Many People In New York At Risk For Serious Disease From Bacterial Infection
As we patiently wait for the (hopefully) last remnants of winter to move along here in New York, spring and summer bring a new threat. As the temperatures begin to rise around the state, tick season will get underway. Ticks are not only a threat to the animals they feed on, but they also pose a danger to humans too.
When Is Tick Season In New York State?
Young deer ticks, which are called nymphs, are active from mid-May to mid-August. Adult ticks become active a bit earlier in New York State - from March to mid-May and from mid-August to November. Ticks can become active anytime the temperature rises above freezing.
What Is Lyme Disease?
Both nymphs and adult ticks can spread Lyme disease to humans.
Lyme disease is a bacterial infection caused by the bite of an infected deer tick. Untreated, the disease can cause a number of health problems. Patients treated with antibiotics in the early stage of the infection usually recover rapidly and completely. Since Lyme disease first became reportable in 1986, over 98,500 cases have been confirmed in New York State.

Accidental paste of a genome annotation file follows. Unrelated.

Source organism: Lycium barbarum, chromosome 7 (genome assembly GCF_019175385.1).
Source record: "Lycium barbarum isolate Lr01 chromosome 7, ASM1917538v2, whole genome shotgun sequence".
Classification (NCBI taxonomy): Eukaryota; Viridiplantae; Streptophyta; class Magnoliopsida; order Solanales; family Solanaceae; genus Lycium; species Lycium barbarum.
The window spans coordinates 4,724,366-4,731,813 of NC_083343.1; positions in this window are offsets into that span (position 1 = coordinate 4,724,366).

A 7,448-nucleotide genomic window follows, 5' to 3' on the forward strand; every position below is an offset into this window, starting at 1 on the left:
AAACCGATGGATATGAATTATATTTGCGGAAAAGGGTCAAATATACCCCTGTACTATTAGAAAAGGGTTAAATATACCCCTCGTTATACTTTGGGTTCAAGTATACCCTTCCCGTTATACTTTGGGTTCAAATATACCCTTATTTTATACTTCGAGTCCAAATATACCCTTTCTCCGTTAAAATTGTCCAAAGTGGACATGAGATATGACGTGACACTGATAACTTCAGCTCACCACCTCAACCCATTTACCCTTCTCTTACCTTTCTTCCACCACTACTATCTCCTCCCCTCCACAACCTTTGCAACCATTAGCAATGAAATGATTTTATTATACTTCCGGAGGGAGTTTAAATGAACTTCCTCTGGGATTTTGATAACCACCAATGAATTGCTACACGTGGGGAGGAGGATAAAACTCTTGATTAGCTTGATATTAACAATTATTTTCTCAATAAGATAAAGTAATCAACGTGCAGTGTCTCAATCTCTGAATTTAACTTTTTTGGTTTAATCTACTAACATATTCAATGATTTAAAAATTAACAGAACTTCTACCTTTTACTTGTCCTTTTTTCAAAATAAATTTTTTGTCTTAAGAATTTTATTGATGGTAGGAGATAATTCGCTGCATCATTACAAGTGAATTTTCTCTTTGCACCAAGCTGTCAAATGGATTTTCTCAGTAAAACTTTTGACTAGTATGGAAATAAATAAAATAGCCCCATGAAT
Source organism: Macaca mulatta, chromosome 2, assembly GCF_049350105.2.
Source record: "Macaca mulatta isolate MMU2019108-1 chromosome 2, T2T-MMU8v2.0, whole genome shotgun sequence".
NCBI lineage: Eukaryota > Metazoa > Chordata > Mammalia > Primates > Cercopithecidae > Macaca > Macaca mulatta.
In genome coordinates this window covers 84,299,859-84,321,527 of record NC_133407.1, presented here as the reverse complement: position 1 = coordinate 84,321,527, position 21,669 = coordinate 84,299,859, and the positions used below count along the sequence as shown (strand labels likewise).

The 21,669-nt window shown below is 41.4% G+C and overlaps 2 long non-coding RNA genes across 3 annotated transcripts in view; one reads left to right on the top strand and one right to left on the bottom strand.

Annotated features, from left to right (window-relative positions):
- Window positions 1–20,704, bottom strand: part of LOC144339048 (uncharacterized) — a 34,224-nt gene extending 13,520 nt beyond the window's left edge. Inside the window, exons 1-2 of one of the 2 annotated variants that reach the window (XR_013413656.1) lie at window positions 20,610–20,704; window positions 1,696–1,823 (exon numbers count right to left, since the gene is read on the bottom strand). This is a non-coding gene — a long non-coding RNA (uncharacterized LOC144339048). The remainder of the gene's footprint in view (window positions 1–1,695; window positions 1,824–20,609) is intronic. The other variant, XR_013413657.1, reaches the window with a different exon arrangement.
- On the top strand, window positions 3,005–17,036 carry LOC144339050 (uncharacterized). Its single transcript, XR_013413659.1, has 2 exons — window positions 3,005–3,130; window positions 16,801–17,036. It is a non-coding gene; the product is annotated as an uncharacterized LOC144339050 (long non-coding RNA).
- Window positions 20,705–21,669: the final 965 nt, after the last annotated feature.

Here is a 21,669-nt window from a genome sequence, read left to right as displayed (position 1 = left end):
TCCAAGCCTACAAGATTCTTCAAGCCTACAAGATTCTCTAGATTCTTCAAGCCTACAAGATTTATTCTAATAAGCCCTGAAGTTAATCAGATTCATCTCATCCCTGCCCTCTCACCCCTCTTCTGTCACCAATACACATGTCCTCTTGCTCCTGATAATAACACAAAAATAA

Not every tick is infected with Lyme disease. It depends on whether the creature they have been feeding on is infected. The tick also needs to remain on a human for a lengthy period of time to transmit the disease, according to the New York Department of Health.
In most cases, the tick must be attached for 36 hours or more before the bacteria can be transmitted. Lyme disease does not spread from one person to another. Transfer of the bacteria from an infected pregnant woman to the fetus is extremely rare.
What Are The Symptoms Of Lyme Disease?
- Two-inch rash resembling a bull's eye or solid patch (60-80 percent of cases)
- Chills and fever
- Stiff Neck, muscles, and joint pain
- Swollen glands